Definition

Expenditure is the full amount incurred by a business concern, whether paid or not, while the term “payment” refers to the amount actually paid.

Payments come in two types:

  1. Capital payments
  2. Revenue payments

Capital Payments

Capital payments are the amounts actually paid on account of some capital expenditures.

Example

Furniture is purchased from Wild Wood Furniture for $7,000. Initially, $4,000 in cash is paid and a promise is made to pay the balance within 5 months. In this case, $7,000 is a capital expenditure and $4,000 is a capital payment.

Revenue Payments

Revenue payments are the amounts actually paid on account of some revenue expenditures.

Example

Merchandise worth $1,300 is purchased from John & Sons by paying $800 in cash and promising to pay the balance after 3 months. Here, $1,300 is classified as revenue expenditure and $800 is the revenue payment.

Frequently Asked Questions

If a business concern pays less than what was originally incurred, is the amount paid still treated as a payment?

The excess amount paid by an entity over and above the original expenditure or its book value (net of Depreciation) is credited to income and recognized as revenue in the form of cash: this applies to both capital and revenue payments equally.

If a business concern pays more than what was originally incurred, is the amount paid still treated as a payment?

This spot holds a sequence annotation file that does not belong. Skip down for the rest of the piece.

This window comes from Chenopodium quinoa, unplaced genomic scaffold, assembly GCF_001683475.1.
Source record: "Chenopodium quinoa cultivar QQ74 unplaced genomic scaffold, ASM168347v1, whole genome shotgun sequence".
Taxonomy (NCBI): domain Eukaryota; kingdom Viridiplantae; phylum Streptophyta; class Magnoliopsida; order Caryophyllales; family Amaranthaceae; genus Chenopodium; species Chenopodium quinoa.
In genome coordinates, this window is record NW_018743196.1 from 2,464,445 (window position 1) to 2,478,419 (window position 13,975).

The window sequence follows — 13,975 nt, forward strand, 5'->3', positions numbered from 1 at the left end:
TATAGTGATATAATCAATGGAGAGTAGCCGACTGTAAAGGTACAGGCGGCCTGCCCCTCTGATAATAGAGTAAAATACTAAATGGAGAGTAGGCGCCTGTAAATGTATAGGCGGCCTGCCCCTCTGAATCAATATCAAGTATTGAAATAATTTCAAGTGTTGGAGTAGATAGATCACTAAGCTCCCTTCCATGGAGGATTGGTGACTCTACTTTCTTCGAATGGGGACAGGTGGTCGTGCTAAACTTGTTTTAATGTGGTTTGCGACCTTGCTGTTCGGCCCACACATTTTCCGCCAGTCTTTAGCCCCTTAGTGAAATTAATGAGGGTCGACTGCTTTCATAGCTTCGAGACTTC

The excess amount paid by an entity over and above the original expenditure or its book value (net of Depreciation) is debited to income and recognized as revenue in the form of cash: this applies to both capital and revenue payments equally.

How about if a business concern makes partial payment on account of some Capital Expenditure?

In this case, the excess amount paid is debited to income and recognized as revenue in the form of cash: this applies to both capital and revenue payments.

Is it necessary for a business concern to have an asset or revenue in order to make a payment?

No, it is not necessary for a business concern to have an asset or revenue in order to make a payment.

What if the payment is made by an entity other than the one that incurred the expenditure?

If an entity other than the one that initially incurred the expenditure makes the payment, the amount initially incurred is adjusted against the entity that finally pays.

True is a Certified Educator in Personal Finance (CEPF®), a member of the Society for Advancing Business Editing and Writing, contributes to his financial education site, Finance Strategists, and has spoken to various financial communities such as the CFA Institute, as well as university students like his Alma mater, Biola University, where he received a bachelor of science in business and data analytics.

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